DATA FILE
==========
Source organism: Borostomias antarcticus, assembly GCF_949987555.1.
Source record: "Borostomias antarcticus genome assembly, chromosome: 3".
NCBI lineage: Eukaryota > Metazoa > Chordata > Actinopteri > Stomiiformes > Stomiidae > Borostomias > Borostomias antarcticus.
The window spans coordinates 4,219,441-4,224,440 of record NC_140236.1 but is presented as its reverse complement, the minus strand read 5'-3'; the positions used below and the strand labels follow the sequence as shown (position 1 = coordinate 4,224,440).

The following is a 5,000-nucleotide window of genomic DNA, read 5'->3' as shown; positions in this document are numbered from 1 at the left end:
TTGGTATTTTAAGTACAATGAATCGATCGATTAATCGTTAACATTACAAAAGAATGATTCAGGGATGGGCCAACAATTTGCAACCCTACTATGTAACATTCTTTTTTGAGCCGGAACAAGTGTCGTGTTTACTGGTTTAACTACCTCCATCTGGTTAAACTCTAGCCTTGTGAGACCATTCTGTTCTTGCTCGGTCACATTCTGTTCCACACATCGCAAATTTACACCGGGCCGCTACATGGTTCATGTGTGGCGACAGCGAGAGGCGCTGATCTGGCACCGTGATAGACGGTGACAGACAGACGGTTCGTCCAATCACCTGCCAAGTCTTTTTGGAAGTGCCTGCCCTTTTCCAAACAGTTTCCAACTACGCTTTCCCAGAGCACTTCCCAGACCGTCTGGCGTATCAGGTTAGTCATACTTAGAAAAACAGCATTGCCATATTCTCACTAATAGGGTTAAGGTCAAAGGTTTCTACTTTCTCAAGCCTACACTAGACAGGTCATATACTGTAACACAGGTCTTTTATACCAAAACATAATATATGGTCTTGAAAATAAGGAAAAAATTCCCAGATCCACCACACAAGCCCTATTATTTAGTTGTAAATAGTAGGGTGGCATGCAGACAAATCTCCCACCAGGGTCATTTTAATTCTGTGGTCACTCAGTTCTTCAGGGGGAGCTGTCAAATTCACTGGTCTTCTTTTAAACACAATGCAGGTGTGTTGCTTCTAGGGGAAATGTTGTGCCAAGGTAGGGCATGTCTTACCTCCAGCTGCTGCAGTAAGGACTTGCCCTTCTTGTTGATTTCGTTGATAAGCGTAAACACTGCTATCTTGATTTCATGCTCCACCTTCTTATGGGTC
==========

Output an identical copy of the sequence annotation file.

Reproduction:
Source organism: Borostomias antarcticus, assembly GCF_949987555.1.
Source record: "Borostomias antarcticus genome assembly, chromosome: 3".
NCBI lineage: Eukaryota > Metazoa > Chordata > Actinopteri > Stomiiformes > Stomiidae > Borostomias > Borostomias antarcticus.
The window spans coordinates 4,219,441-4,224,440 of record NC_140236.1 but is presented as its reverse complement, the minus strand read 5'-3'; the positions used below and the strand labels follow the sequence as shown (position 1 = coordinate 4,224,440).

The following is a 5,000-nucleotide window of genomic DNA, read 5'->3' as shown; positions in this document are numbered from 1 at the left end:
TTGGTATTTTAAGTACAATGAATCGATCGATTAATCGTTAACATTACAAAAGAATGATTCAGGGATGGGCCAACAATTTGCAACCCTACTATGTAACATTCTTTTTTGAGCCGGAACAAGTGTCGTGTTTACTGGTTTAACTACCTCCATCTGGTTAAACTCTAGCCTTGTGAGACCATTCTGTTCTTGCTCGGTCACATTCTGTTCCACACATCGCAAATTTACACCGGGCCGCTACATGGTTCATGTGTGGCGACAGCGAGAGGCGCTGATCTGGCACCGTGATAGACGGTGACAGACAGACGGTTCGTCCAATCACCTGCCAAGTCTTTTTGGAAGTGCCTGCCCTTTTCCAAACAGTTTCCAACTACGCTTTCCCAGAGCACTTCCCAGACCGTCTGGCGTATCAGGTTAGTCATACTTAGAAAAACAGCATTGCCATATTCTCACTAATAGGGTTAAGGTCAAAGGTTTCTACTTTCTCAAGCCTACACTAGACAGGTCATATACTGTAACACAGGTCTTTTATACCAAAACATAATATATGGTCTTGAAAATAAGGAAAAAATTCCCAGATCCACCACACAAGCCCTATTATTTAGTTGTAAATAGTAGGGTGGCATGCAGACAAATCTCCCACCAGGGTCATTTTAATTCTGTGGTCACTCAGTTCTTCAGGGGGAGCTGTCAAATTCACTGGTCTTCTTTTAAACACAATGCAGGTGTGTTGCTTCTAGGGGAAATGTTGTGCCAAGGTAGGGCATGTCTTACCTCCAGCTGCTGCAGTAAGGACTTGCCCTTCTTGTTGATTTCGTTGATAAGCGTAAACACTGCTATCTTGATTTCATGCTCCACCTTCTTATGGGTC